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Characterization of the complete mitochondrial genome of Spirocerca lupi: sequence, gene organization and phylogenetic implications
Parasites & Vectorsvolume 6, Article number: 45 (2013)
Spirocerca lupi is a life-threating parasitic nematode of dogs that has a cosmopolitan distribution but is most prevalent in tropical and subtropical countries. Despite its veterinary importance in canids, the epidemiology, molecular ecology and population genetics of this parasite still remain unexplored.
The complete mitochondrial (mt) genome of S. lupi was amplified in four overlapping long fragments using primers designed based on partial cox 1, rrn S, cox 2 and nad 2 sequences. Phylogenetic re-construction of 13 spirurid species (including S. lupi) was carried out using Bayesian inference (BI) based on concatenated amino acid sequence datasets.
The complete mt genome sequence of S. lupi is 13,780 bp in length, including 12 protein-coding genes, 22 transfer RNA genes and two ribosomal RNA genes, but lacks the atp 8 gene. The gene arrangement is identical to that of Thelazia callipaeda (Thelaziidae) and Setaria digitata (Onchocercidae), but distinct from that of Dracunculus medinensis (Dracunculidae) and Heliconema longissimum (Physalopteridae). All genes are transcribed in the same direction and have a nucleotide composition high in A and T. The content of A + T is 73.73% for S. lupi, in accordance with mt genomes of other spirurid nematodes sequenced to date. Phylogenetic analyses using concatenated amino acid sequences of the 12 protein-coding genes by BI showed that the S. lupi (Thelaziidae) is closely related to the families Setariidae and Onchocercidae.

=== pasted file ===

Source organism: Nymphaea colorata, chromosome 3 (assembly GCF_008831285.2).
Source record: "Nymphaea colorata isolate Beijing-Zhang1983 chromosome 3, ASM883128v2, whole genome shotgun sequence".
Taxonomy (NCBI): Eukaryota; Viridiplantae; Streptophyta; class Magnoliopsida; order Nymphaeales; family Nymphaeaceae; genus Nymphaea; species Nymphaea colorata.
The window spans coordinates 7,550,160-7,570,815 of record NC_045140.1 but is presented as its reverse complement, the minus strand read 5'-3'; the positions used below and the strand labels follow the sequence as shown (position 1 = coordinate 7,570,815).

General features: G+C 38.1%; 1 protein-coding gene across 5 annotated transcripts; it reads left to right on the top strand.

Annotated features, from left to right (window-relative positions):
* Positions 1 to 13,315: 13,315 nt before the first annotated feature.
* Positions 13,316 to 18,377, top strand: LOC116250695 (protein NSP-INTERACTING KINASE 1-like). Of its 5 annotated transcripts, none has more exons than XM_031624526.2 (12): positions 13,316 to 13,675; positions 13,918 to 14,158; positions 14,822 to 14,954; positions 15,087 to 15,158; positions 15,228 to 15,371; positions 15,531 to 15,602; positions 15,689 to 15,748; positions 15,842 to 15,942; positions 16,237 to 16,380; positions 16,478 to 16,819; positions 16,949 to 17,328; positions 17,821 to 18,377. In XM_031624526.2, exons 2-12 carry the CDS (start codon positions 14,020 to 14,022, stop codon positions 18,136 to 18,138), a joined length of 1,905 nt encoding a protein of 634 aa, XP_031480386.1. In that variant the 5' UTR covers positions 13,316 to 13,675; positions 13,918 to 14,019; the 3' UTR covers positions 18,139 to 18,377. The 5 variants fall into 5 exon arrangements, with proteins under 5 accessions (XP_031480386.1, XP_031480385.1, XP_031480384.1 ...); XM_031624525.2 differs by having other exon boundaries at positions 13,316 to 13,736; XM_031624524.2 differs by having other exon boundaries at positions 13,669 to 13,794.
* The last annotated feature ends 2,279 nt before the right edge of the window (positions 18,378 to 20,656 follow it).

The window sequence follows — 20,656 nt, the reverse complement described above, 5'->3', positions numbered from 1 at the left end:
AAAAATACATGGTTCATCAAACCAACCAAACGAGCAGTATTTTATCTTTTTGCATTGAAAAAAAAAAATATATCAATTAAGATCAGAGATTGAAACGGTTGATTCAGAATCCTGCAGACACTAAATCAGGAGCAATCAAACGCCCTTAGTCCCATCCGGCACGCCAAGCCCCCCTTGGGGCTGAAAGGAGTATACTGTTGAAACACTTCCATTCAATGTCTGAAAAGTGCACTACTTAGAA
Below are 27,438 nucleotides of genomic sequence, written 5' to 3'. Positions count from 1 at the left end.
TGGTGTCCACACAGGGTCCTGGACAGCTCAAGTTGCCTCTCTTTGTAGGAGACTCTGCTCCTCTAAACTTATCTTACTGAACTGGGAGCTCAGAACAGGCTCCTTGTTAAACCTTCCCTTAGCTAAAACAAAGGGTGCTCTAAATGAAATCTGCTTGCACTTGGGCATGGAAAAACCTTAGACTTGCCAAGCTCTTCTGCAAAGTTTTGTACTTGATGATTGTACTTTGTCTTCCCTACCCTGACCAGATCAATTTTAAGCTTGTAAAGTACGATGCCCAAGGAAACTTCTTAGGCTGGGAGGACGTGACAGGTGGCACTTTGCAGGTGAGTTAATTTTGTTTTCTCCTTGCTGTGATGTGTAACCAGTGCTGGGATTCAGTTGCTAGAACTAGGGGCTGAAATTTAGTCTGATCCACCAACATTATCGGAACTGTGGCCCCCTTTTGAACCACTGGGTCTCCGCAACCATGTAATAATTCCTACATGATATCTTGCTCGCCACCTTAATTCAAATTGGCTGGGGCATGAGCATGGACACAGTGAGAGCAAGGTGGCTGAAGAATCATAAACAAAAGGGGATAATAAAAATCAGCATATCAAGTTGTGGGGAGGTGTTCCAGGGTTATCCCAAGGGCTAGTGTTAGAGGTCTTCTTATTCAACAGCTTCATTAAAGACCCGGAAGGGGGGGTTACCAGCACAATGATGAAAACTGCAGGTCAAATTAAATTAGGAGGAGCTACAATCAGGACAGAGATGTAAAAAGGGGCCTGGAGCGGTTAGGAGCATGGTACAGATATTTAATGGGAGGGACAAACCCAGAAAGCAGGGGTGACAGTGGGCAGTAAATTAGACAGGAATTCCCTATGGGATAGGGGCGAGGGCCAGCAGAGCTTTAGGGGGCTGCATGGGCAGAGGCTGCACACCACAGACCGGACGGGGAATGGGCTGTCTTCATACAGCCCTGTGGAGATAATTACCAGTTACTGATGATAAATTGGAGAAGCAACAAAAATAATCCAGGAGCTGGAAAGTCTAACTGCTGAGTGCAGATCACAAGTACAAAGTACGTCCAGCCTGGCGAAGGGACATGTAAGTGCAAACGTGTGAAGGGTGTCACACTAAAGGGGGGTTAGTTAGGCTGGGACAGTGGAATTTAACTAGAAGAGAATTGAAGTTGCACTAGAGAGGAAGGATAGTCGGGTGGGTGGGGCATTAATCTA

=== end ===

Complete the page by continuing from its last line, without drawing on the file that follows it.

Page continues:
The present study determined the complete mt genome sequence of S. lupi. These new mt genome dataset should provide novel mtDNA markers for studying the molecular epidemiology and population genetics of this parasite, and should have implications for the molecular diagnosis, prevention and control of spirocercosis in dogs and other canids.
The nematode Spirocerca lupi (Rudolphi, 1809) (at the adult stage) parasitizes the oesophagus and aorta of canids, especially in dogs. S. lupi is responsible for canine spirocercosis with a worldwide distribution but is usually found in tropical and subtropical countries [1, 2]. Canine spirocercosis is usually associated with several clinical signs, such as regurgitation, vomiting and dyspnoea [3, 4]. This disease is also fatal when it causes malignant neoplasms or aortic aneurysms [2, 4, 5]. Fortunately, spirocercosis can be treated efficiently using anthelminthics, such as doramectin .
Canine spirocercosis caused by S. lupi is often neglected and underestimated by some veterinary scientists and practitioners. However, S. lupi is most prevalent in dogs in rural areas, such as in Bangladesh (40%) , Greece (10%) , Grenada (8.8% in owned dogs and 14.2% in stray dogs) , India (23.5%) , Iran (19%) , South Africa (13%)  and Kenya (85% in stray dogs and 38% in owned dogs) . S. lupi has been also reported in dogs in China, with a very high prevalence (78.6%) . Although canine spirocercosis is an emerging disease, little is known about the molecular biology and genetics of S. lupi. A previous study has found utility of mitochondrial (mt) cytochrome c oxidase subunit 1 (cox 1) for population genetic and phylogenetic studies of S. lupi, yet, there is still a paucity of information on S. lupi mt genomics.
mt genome sequences provide useful genetic markers not only for genetic and epidemiological investigations and molecular identification of parasites, but also for phylogenetic and population studies [15–18] due to its maternal inheritance, rapid evolutionary rate, and lack of recombination [19, 20]. To date, although mt genome sequences have been sequenced for 12 species within the order Spirurida, only one mt genome (for Thelazia callipaeda) is available within the family Thelaziidae . Therefore, the objectives of the present study were to determine the complete mt genome sequence of S. lupi and to assess the phylogenetic position of this nematode in relation to other spirurid nematodes for which complete mt sequence datasets are available.
This study was approved by the Animal Ethics Committee of Lanzhou Veterinary Research Institute, Chinese Academy of Agricultural Sciences (Approval No. LVRIAEC2010-007). The farmed dog from which S. lupi adults were collected, was handled in accordance with good animal practices required by the Animal Ethics Procedures and Guidelines of the People’s Republic of China.